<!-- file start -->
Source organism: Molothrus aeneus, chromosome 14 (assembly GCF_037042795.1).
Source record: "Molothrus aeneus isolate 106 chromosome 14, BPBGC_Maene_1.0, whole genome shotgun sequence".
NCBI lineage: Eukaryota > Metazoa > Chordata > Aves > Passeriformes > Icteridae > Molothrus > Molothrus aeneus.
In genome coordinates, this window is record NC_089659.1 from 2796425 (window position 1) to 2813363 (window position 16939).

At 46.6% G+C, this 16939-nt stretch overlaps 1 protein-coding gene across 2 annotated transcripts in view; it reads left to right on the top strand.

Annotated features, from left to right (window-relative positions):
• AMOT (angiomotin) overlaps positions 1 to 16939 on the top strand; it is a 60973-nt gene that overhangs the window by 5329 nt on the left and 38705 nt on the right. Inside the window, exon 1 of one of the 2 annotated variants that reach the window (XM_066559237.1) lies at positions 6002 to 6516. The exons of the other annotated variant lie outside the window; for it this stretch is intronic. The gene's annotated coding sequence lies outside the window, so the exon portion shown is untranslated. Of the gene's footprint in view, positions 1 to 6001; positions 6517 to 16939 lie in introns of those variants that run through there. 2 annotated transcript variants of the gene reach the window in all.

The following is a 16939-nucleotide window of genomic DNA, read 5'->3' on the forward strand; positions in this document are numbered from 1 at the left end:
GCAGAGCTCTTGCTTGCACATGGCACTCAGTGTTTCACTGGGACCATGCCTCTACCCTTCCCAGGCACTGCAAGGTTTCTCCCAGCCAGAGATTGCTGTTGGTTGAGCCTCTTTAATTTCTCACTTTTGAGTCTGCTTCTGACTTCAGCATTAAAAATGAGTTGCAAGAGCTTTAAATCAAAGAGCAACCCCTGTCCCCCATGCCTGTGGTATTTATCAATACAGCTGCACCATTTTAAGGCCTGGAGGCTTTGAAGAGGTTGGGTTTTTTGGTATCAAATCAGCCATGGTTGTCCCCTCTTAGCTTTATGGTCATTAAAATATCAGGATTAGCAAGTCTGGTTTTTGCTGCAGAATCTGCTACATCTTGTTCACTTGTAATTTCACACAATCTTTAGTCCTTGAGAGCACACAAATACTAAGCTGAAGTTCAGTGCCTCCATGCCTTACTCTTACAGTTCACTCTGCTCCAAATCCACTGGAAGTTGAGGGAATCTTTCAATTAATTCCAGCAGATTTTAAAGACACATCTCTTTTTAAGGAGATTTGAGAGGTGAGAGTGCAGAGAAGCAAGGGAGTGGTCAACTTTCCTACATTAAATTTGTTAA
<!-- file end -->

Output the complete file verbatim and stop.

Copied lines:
Source organism: Molothrus aeneus, chromosome 14 (assembly GCF_037042795.1).
Source record: "Molothrus aeneus isolate 106 chromosome 14, BPBGC_Maene_1.0, whole genome shotgun sequence".
NCBI lineage: Eukaryota > Metazoa > Chordata > Aves > Passeriformes > Icteridae > Molothrus > Molothrus aeneus.
In genome coordinates, this window is record NC_089659.1 from 2796425 (window position 1) to 2813363 (window position 16939).

At 46.6% G+C, this 16939-nt stretch overlaps 1 protein-coding gene across 2 annotated transcripts in view; it reads left to right on the top strand.

Annotated features, from left to right (window-relative positions):
• AMOT (angiomotin) overlaps positions 1 to 16939 on the top strand; it is a 60973-nt gene that overhangs the window by 5329 nt on the left and 38705 nt on the right. Inside the window, exon 1 of one of the 2 annotated variants that reach the window (XM_066559237.1) lies at positions 6002 to 6516. The exons of the other annotated variant lie outside the window; for it this stretch is intronic. The gene's annotated coding sequence lies outside the window, so the exon portion shown is untranslated. Of the gene's footprint in view, positions 1 to 6001; positions 6517 to 16939 lie in introns of those variants that run through there. 2 annotated transcript variants of the gene reach the window in all.

The following is a 16939-nucleotide window of genomic DNA, read 5'->3' on the forward strand; positions in this document are numbered from 1 at the left end:
GCAGAGCTCTTGCTTGCACATGGCACTCAGTGTTTCACTGGGACCATGCCTCTACCCTTCCCAGGCACTGCAAGGTTTCTCCCAGCCAGAGATTGCTGTTGGTTGAGCCTCTTTAATTTCTCACTTTTGAGTCTGCTTCTGACTTCAGCATTAAAAATGAGTTGCAAGAGCTTTAAATCAAAGAGCAACCCCTGTCCCCCATGCCTGTGGTATTTATCAATACAGCTGCACCATTTTAAGGCCTGGAGGCTTTGAAGAGGTTGGGTTTTTTGGTATCAAATCAGCCATGGTTGTCCCCTCTTAGCTTTATGGTCATTAAAATATCAGGATTAGCAAGTCTGGTTTTTGCTGCAGAATCTGCTACATCTTGTTCACTTGTAATTTCACACAATCTTTAGTCCTTGAGAGCACACAAATACTAAGCTGAAGTTCAGTGCCTCCATGCCTTACTCTTACAGTTCACTCTGCTCCAAATCCACTGGAAGTTGAGGGAATCTTTCAATTAATTCCAGCAGATTTTAAAGACACATCTCTTTTTAAGGAGATTTGAGAGGTGAGAGTGCAGAGAAGCAAGGGAGTGGTCAACTTTCCTACATTAAATTTGTTAA